Expanding Our Boundaries The International Studies Program at UK
By Stephanie Lang
“Globalize yourself” has taken on a whole new meaning in UK’s College of Arts & Sciences.
“Because of increasingly sophisticated technology, the impacts of economic, ecological, political, or health processes in one part of the world can rapidly impact other parts of the world,” said Monica Udvardy, associate professor of anthropology and director of the International Studies Program. “In other words, the issues and problems and topics of traditional disciplines are increasingly global in scope.”
Implemented in the fall semester of 2007, the International Studies Program allows students to transcend a variety of borders.
“Whether those boundaries are geographical, political, cultural, personal, or language-based doesn’t matter. Intercultural competency and awareness of the interconnectedness of the global environment are invaluable in today’s society,” said Abby Hollander, academic advisor of the international studies program.
This interdisciplinary program encourages students to explore global issues in various disciplines ranging from anthropology to political science. Students who major in the program will choose course work focused on an area of concentration — Africa and the Middle East, Asia, Europe, Latin America, and Russia and Eurasia.
Once a region of study is chosen, students must settle on a thematic concentration which will allow them to fully explore the culture and complexities of the region. The thematic component includes culture and the arts, international development, global environment, human rights and social movements, international relations, and international commerce. The other major element of the program requires the student to study extensively and master a foreign language.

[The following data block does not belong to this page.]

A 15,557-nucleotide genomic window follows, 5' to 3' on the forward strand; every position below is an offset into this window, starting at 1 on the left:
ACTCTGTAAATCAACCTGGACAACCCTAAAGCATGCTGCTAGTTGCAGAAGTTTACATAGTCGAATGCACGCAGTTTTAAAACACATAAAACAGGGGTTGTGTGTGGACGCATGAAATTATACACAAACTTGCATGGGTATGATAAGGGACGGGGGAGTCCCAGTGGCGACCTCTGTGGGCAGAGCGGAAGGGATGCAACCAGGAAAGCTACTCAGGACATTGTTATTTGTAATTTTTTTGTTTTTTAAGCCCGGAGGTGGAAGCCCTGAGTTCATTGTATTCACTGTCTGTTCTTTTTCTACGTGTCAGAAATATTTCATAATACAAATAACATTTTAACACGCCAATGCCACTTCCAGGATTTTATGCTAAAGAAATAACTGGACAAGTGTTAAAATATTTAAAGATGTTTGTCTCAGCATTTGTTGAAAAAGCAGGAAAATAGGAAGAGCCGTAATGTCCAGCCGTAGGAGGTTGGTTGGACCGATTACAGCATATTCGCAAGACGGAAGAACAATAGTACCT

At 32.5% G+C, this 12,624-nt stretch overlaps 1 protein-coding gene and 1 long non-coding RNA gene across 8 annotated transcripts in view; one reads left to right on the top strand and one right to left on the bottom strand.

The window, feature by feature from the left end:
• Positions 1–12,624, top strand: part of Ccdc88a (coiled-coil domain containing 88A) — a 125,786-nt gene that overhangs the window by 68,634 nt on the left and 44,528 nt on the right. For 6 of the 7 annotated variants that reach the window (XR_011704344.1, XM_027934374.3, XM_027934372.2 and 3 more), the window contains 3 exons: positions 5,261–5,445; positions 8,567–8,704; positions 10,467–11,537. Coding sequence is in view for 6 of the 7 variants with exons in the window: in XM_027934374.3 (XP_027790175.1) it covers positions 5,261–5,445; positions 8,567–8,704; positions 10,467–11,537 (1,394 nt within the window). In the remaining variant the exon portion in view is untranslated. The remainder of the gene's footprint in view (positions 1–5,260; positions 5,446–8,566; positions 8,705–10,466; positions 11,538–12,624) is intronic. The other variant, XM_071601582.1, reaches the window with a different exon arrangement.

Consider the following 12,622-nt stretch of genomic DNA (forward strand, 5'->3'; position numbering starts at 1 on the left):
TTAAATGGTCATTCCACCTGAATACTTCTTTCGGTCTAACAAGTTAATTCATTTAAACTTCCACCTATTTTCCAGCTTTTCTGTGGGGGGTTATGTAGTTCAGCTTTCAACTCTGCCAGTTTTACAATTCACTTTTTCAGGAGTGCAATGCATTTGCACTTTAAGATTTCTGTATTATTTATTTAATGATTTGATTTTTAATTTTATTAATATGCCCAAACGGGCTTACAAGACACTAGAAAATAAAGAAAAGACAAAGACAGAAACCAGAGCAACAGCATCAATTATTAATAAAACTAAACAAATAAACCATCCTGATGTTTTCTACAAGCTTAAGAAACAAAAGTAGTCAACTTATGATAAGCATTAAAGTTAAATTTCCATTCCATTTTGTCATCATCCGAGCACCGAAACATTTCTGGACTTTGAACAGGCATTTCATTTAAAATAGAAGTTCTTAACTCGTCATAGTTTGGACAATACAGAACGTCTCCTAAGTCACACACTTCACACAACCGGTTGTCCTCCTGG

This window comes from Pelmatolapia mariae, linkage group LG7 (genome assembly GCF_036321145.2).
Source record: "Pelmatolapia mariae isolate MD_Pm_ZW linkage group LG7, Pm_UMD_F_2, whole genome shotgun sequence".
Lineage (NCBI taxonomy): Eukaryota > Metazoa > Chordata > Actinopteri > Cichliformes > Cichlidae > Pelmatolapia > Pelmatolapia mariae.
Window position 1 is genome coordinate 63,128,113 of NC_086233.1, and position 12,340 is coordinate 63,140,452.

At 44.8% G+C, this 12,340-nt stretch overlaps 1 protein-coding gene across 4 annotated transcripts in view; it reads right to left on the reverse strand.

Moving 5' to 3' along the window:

The preparation students receive from their classes culminates in a senior capstone project.
What attracted Patrick Sgueglia to the new program was a mixture of family history and travel experiences. Having spent extensive time in Italy where his grandfather and father were born, Sgueglia sought a major that would enable him to gain a further understanding of other cultures.
“This is a great way to take more cross-cultural classes,” Sgueglia said. “This program really urges students to look at another culture and allows them to focus on any area they want.”
And, of course, the program encourages students to travel abroad. “I’ve had great experiences while travelling to Italy,” Sgueglia said. “Those unbelievable experiences are why I wanted to get behind the International Studies Program and be a student voice.”
While study abroad is not a requirement in the program, students like Sgueglia say it’s a great way to experience other cultures first-hand. According to Udvardy, students can apply for supplemental funding for study abroad through the Office of International Affairs.
The International Studies Program prepares students for a variety of employment opportunities. Udvardy and Hollander have already worked with several students who are interested in international politics, multi-national corporations, aid work through the United Nations, immigration law, global environmental issues, and work in the artistic world of galleries, publishing, and museums.
“The possibilities for employment really are endless,” Udvardy said.
And the success of the program is readily apparent, after only one semester.
“The response has been tremendously positive,” Udvardy said. “The current number of majors – over 100 – says an enormous amount about the students’ pent-up need to learn more about the world around them.”
Udvardy plans to keep the momentum going through NoGS -- The Network of Global Scholars -- the international studies student organization. “Through NoGS, we want to foster a sense of dedication to international issues and to highlight international efforts, events, and activities on campus so students feel that they are internationalizing the campus,” she said.